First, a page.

As the centenary for women’s suffrage comes to a close, Tate announced the acquisition of four watercolours by Sylvia Pankhurst (1882-1960), a well-known artist and women’s rights campaigner. The 1907 paintings show images of apron-clad women working in Glasgow cotton mills and Staffordshire potteries. These are the first paintings by Pankhurst to be added to Tate’s collection.
Originally trained at the Manchester Municipal School of Arts and the Royal College of Art, Pankhurst played a vital role during the women’s suffrage movement. She used her artistic abilities to fight the battle with the Women’s Social and Political Union (WSPU) – organized by Pankhurst’s mother and sister in 1903 – designing badges, banners, and flyers. The year she painted the watercolours acquired by Tate, she travelled through Northern England and Scotland for several months visiting factories where women worked. She used her paintings to document the poor working conditions and extremely low wages women experienced. She studied, painted, and wrote about the women she met while living within the industrial communities. The writings and paintings she produced were later published in the London Magazine and Votes for Women, the WSPU journal.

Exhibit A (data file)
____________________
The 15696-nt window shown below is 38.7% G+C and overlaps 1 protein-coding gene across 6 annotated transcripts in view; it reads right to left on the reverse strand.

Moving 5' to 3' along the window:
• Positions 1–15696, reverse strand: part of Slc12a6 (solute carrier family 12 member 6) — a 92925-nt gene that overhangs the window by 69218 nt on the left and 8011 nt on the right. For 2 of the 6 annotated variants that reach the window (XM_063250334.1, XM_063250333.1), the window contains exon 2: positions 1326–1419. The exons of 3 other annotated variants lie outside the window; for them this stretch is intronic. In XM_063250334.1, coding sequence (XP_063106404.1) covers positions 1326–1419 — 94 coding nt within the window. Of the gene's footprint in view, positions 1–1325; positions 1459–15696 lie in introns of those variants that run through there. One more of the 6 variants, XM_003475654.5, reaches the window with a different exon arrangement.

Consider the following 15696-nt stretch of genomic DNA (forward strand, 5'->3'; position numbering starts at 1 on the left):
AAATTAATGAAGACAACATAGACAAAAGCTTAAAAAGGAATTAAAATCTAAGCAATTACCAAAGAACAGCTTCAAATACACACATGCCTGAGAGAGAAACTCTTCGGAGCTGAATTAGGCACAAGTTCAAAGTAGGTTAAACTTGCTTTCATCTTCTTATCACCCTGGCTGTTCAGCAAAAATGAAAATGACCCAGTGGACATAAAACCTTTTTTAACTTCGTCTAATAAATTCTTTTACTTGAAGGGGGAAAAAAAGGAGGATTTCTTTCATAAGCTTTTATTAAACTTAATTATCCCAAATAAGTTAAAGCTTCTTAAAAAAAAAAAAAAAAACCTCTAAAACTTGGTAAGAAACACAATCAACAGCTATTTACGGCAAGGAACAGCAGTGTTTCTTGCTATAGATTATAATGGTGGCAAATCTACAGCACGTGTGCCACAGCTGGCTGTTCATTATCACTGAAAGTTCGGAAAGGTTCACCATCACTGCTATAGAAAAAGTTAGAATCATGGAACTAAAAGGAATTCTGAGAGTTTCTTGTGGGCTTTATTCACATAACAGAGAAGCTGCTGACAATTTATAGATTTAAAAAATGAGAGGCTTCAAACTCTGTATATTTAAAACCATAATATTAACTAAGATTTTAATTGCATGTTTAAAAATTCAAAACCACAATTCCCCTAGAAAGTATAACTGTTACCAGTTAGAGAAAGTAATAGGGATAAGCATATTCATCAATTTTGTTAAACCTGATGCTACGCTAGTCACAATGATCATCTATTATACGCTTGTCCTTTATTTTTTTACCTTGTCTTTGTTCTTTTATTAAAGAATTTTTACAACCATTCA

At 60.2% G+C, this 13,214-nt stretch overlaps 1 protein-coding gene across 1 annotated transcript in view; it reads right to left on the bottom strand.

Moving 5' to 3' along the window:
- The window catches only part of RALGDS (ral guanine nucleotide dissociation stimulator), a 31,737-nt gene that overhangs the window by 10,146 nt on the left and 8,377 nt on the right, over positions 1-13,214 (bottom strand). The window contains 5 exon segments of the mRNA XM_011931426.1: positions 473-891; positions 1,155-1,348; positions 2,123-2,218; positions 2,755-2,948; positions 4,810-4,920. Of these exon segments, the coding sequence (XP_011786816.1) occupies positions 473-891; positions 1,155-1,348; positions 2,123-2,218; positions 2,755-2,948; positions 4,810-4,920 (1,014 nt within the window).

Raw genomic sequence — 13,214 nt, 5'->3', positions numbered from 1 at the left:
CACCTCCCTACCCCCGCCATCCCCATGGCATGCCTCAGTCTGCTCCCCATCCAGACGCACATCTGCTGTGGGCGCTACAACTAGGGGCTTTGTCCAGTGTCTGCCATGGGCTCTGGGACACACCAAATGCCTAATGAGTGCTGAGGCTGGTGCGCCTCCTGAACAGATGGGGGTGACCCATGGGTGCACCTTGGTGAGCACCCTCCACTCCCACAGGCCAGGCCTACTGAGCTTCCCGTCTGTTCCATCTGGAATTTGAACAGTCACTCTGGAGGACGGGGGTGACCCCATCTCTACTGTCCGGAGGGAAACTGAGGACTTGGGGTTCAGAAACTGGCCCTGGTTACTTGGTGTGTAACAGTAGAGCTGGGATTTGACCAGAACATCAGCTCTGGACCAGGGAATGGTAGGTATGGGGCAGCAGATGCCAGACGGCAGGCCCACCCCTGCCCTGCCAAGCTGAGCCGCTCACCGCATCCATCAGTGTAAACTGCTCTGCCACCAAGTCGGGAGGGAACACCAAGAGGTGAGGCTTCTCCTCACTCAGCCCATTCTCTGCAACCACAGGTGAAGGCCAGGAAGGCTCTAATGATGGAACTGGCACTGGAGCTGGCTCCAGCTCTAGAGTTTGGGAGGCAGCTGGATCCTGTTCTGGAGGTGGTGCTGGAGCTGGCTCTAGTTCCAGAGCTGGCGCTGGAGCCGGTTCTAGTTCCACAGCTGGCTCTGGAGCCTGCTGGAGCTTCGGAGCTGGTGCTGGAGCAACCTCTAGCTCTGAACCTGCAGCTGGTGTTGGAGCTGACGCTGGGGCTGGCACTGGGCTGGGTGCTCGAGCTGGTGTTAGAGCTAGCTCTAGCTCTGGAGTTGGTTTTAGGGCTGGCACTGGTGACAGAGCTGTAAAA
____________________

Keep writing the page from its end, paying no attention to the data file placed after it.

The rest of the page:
Two of the acquisitions are from Pankhurst’s time in Glasgow where she observed women supervising milling equipment. The mill, according to Pankhurst, was almost ‘deafening’ and ‘oppressively hot.’ So hot, in fact, that Pankhurst recalled it to be ‘so hot and airless that [she] fainted within an hour.’ The other two paintings are of the women the artist met and observed working in Staffordshire pottery factories. Pankhurst was shocked to find that women were restricted to the unskilled jobs at the factories and were paid less than seven shilling per week. There, Pankhurst recorded the conditions saying ‘each [woman] was employed by the man she toiled for – the slave of a slave, [she] thought!’ In 1912, Pankhurst gave up art in order to fully dedicate herself to the suffrage campaign. She eventually founded the East London Federation of Suffragettes to specifically represent working-class women during the movement.
The paintings were acquired directly from the Pankhurst family for an undisclosed price. Funds for the purchases were put forth by the Denise Coates Foundation, a charity created by the founder and chief executive of the online betting firm Bet365, to commemorate the centennial. In Tate’s statement, Helen Pankhurst, granddaughter of Sylvia Pankhurst, said: ‘The family are delighted that some of Sylvia’s paintings are being acquired by Tate. Sylvia was an artist as well as a champion of working women’s rights, her first passion not as well-known as her second. In these beautiful pieces these interests are powerfully combined.’
Having remained in the family since they were created 111 years ago, the four paintings have rarely been exhibited. Earlier in the year, they were shown at Manchester Art Gallery and are currently on display at the Scarborough Art Gallery until January 6th. After they enter into Tate’s collection, they will be part of a recently announced rehang of Tate Britain’s permanent collection in 2020.